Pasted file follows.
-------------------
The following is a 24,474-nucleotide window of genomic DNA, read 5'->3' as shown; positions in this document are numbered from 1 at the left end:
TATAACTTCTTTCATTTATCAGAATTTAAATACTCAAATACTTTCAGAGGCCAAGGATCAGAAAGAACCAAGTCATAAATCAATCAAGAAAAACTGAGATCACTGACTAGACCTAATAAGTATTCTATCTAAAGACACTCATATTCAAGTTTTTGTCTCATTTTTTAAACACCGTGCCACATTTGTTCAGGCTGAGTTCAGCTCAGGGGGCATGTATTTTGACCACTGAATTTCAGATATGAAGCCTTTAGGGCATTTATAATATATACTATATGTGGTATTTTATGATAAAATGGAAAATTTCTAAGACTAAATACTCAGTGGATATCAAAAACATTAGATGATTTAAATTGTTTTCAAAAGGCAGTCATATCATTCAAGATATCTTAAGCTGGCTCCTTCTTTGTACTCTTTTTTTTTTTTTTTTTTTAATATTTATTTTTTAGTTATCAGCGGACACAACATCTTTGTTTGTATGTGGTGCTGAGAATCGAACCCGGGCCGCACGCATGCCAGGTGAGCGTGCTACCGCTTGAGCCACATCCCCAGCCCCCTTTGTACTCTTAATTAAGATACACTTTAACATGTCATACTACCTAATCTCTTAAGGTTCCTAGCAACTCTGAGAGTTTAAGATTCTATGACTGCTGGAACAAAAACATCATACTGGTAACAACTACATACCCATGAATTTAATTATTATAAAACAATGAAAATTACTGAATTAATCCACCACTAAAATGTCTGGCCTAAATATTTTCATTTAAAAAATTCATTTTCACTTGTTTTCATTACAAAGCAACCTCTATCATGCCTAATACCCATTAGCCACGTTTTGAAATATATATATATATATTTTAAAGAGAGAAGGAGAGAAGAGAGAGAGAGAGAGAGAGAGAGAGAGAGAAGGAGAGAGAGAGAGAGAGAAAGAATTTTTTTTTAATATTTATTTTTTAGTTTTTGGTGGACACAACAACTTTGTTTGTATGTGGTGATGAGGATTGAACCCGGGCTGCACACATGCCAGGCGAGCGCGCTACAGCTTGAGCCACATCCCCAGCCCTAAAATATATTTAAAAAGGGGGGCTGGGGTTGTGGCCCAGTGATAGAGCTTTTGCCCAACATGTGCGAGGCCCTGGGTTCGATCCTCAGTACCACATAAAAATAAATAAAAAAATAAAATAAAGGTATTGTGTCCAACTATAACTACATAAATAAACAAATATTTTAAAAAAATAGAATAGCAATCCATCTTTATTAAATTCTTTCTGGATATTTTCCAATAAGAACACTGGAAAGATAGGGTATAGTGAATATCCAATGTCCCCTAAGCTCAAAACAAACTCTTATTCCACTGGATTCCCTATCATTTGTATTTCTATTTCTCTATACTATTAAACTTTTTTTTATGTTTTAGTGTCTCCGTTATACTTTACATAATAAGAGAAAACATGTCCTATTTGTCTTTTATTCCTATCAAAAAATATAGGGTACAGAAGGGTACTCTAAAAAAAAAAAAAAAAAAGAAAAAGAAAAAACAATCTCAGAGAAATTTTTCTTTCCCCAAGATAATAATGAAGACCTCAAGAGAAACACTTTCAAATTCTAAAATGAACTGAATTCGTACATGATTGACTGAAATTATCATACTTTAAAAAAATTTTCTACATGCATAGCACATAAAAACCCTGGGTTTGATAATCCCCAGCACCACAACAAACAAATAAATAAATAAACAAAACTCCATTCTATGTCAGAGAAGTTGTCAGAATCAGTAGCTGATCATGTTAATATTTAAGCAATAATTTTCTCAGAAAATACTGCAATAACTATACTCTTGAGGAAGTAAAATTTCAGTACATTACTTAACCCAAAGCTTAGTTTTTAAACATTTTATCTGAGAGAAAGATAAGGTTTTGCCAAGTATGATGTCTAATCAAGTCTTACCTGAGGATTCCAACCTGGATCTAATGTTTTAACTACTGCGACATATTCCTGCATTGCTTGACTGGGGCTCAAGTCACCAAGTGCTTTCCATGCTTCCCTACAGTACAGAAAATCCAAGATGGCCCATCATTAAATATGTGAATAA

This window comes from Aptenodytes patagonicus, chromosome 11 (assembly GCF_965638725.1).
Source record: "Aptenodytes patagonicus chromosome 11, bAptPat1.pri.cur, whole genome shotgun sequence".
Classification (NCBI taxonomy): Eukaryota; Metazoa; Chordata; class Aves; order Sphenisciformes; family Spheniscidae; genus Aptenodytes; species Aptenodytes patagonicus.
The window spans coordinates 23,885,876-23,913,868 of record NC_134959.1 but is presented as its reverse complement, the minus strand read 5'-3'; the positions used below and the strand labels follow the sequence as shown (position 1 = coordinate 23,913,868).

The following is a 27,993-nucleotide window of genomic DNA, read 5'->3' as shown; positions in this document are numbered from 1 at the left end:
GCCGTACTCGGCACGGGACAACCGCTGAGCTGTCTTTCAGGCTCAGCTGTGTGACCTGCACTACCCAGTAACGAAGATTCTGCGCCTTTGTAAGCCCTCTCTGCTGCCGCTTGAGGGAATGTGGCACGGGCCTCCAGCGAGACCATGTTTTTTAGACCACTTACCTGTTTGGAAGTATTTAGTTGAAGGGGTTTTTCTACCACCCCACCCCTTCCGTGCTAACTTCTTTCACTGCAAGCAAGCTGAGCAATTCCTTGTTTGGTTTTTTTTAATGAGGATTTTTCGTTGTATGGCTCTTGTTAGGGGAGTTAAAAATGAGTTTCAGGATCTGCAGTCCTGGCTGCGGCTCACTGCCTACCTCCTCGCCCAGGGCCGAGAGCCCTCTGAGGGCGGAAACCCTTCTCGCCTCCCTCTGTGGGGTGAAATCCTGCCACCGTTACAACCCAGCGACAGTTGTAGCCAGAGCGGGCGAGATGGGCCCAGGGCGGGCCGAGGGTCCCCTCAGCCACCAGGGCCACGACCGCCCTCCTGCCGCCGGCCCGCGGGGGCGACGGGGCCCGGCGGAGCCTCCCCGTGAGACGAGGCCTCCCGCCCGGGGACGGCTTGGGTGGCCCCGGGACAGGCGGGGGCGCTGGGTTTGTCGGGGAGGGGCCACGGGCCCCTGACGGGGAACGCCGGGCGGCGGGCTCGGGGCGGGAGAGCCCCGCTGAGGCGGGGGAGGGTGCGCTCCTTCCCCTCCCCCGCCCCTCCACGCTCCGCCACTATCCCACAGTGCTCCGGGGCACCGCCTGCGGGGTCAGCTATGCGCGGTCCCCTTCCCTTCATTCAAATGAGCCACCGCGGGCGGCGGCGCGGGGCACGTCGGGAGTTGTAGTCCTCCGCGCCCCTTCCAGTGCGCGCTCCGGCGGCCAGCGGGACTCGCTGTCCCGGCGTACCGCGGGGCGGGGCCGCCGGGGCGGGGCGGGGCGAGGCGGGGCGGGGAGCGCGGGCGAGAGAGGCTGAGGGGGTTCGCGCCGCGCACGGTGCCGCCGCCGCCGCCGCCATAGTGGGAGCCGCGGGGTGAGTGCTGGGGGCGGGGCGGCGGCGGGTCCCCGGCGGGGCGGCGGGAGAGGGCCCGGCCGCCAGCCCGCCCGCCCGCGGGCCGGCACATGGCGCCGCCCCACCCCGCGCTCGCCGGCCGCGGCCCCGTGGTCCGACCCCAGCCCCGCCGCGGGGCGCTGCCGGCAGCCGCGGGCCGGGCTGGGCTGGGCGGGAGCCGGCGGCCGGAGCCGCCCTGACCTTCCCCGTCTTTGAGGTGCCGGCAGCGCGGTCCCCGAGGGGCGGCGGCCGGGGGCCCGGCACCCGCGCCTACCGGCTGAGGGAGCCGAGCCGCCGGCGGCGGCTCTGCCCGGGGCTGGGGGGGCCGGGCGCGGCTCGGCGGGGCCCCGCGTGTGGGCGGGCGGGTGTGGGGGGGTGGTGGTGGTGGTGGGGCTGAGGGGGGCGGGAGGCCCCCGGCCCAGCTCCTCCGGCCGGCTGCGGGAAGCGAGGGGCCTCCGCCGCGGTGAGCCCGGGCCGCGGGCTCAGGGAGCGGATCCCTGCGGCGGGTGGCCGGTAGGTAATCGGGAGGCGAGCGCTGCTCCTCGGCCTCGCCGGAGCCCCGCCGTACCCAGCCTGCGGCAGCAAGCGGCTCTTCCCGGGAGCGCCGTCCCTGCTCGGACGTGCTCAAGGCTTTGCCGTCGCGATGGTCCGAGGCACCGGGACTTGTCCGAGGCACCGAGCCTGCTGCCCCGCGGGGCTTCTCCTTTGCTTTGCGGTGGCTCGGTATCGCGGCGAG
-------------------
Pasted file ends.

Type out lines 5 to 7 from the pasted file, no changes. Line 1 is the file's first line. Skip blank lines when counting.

Classification (NCBI taxonomy): Eukaryota; Metazoa; Chordata; class Aves; order Sphenisciformes; family Spheniscidae; genus Aptenodytes; species Aptenodytes patagonicus.
The window spans coordinates 23,885,876-23,913,868 of record NC_134959.1 but is presented as its reverse complement, the minus strand read 5'-3'; the positions used below and the strand labels follow the sequence as shown (position 1 = coordinate 23,913,868).

The following is a 27,993-nucleotide window of genomic DNA, read 5'->3' as shown; positions in this document are numbered from 1 at the left end: